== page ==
In fact, the lack of concern for Iraqi victims is hardly unprecedented. Conveniently down the memory hole is the catastrophic impact of the sanctions that were imposed on Iraq from 1990 until May 2003. Hundreds of thousands perished, falling victim to the most comprehensive and punitive sanctions regime ever devised; the economy was gutted and a majority of the population reduced to surviving on government handouts, while a lack of medicines and basic services like electrical power allowed diseases to run rampant.

Yet all of the country's current social and economic ills are now routinely ascribed to Saddam's misrule alone. No doubt, the regime's militarism and Saddam's penchant for building opulent palaces in the midst of growing misery contributed to the sorry state of affairs. But it remains a fact that Iraq had made major social strides prior to the imposition of sanctions.

Another forgotten element is the history of Western interventionism in the region. This concerns particularly the story of how Saddam was courted while he served Western interests—even though his regime at the time was at its most murderous. Consider the diametrically opposite reactions to Iraq's invasions of Iran and Kuwait. The first was cheered and sustained with arms deliveries, loans, and battlefield intelligence, but the second was condemned as an unacceptable breach of international law. The central lesson—that Washington helped create the monster that it subsequently decried—has gone unheeded.

But why drag up unpleasant facts from the past? Did George Bush not condemn past support for undemocratic regimes in the Middle East? Such rhetorical posturing would have greater credibility were it not for the fact that the current administration is supporting the same old authoritarian and anti-democratic regimes—in Egypt, Pakistan, Uzbekistan, Saudi Arabia and a number of others – not to mention the long-oppressive Israeli occupation.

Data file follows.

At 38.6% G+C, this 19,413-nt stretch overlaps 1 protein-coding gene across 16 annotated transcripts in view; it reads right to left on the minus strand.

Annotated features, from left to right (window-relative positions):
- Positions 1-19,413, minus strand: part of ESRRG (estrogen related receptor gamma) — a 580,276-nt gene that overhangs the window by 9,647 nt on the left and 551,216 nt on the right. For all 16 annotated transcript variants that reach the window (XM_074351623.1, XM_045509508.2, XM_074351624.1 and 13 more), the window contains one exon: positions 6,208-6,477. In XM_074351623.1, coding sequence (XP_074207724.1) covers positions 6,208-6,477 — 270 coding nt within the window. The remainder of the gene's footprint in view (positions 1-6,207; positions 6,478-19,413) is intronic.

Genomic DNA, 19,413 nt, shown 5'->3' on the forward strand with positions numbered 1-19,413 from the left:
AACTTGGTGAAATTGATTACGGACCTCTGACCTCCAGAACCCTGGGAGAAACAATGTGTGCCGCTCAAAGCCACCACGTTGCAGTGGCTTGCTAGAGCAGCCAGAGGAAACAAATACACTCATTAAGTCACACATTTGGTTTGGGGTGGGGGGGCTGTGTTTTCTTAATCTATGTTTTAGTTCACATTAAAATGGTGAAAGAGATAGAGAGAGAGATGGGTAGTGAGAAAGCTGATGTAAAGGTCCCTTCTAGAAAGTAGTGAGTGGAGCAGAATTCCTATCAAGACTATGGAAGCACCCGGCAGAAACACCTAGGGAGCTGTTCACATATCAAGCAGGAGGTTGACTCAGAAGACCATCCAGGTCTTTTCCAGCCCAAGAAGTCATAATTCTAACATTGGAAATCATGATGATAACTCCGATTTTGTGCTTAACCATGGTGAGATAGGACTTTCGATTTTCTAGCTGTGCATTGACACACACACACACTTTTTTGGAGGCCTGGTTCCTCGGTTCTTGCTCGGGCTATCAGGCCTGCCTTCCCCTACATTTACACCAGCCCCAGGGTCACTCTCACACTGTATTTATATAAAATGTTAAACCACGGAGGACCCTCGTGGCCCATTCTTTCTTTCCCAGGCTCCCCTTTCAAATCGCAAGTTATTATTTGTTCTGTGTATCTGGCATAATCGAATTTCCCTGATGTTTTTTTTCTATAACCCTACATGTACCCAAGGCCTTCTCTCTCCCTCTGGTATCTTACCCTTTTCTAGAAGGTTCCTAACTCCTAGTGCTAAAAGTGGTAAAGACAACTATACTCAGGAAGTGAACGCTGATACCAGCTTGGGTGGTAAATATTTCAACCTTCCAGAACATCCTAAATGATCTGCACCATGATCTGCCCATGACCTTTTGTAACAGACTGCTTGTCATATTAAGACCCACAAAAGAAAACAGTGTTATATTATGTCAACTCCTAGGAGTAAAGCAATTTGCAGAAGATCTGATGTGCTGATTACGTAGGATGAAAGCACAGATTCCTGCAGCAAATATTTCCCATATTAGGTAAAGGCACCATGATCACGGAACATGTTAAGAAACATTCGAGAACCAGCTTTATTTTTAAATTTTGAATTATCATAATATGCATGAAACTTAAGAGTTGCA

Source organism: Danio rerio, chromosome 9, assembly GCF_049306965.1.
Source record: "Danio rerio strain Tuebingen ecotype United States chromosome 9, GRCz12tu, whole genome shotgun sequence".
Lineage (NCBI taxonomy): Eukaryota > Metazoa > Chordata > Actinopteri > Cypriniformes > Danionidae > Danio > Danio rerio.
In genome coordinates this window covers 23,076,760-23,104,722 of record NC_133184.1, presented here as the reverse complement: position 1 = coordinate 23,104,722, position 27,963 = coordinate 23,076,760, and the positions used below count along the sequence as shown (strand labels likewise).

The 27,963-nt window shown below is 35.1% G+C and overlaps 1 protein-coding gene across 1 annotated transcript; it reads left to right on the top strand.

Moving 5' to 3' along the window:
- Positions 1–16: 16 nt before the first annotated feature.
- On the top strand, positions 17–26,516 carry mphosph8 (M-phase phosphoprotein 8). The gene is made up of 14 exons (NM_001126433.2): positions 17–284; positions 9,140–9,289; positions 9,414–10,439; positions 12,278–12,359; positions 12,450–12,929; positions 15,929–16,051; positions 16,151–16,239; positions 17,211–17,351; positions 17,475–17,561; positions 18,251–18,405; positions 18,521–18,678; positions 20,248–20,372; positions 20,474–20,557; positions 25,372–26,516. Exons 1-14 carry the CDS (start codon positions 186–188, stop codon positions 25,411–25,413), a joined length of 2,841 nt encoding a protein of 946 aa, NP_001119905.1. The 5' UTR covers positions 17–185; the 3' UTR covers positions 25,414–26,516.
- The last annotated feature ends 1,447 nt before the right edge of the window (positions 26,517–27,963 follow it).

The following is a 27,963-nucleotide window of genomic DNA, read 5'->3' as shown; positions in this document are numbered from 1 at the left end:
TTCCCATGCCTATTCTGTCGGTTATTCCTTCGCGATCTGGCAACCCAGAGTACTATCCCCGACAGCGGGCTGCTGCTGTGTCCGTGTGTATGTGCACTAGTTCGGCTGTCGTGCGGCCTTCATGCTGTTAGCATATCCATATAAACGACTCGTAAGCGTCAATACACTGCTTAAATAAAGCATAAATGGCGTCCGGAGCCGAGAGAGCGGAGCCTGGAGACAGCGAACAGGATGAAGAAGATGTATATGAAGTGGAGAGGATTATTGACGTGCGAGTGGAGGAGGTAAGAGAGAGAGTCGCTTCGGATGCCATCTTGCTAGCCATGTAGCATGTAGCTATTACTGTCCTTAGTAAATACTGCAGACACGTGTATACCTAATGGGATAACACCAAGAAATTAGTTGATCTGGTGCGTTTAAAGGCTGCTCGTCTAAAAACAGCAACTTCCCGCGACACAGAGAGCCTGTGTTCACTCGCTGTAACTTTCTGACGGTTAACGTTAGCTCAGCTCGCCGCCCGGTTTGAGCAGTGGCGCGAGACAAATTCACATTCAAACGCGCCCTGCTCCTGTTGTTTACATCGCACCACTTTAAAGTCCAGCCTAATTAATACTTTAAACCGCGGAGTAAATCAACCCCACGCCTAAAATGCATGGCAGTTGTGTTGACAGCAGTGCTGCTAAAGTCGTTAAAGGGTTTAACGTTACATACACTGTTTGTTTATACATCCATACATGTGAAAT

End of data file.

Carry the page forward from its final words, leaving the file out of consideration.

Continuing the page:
What do we make of this pattern? The one constant here is the pursuit of U.S. "interests" —controlling access to oil, and dominating the Middle East key among them. But because naked power and profit do not square well with Washington's rhetoric about liberty and democracy, the unpleasant facts have to be relegated to the dustbin of history. It turns out that the "Bermuda triangle" is not located in Iraq, but rather in Washington, DC.

More Pieces from the Opinion Forum
More Information on the Iraq Crisis
More Information on Resistance to the Occupation

GPF home page


FAIR USE NOTICE: This page contains copyrighted material the use of which has not been specifically authorized by the copyright owner. Global Policy Forum distributes this material without profit to those who have expressed a prior interest in receiving the included information for research and educational purposes. We believe this constitutes a fair use of any such copyrighted material as provided for in 17 U.S.C § 107. If you wish to use copyrighted material from this site for purposes of your own that go beyond fair use, you must obtain permission from the copyright owner.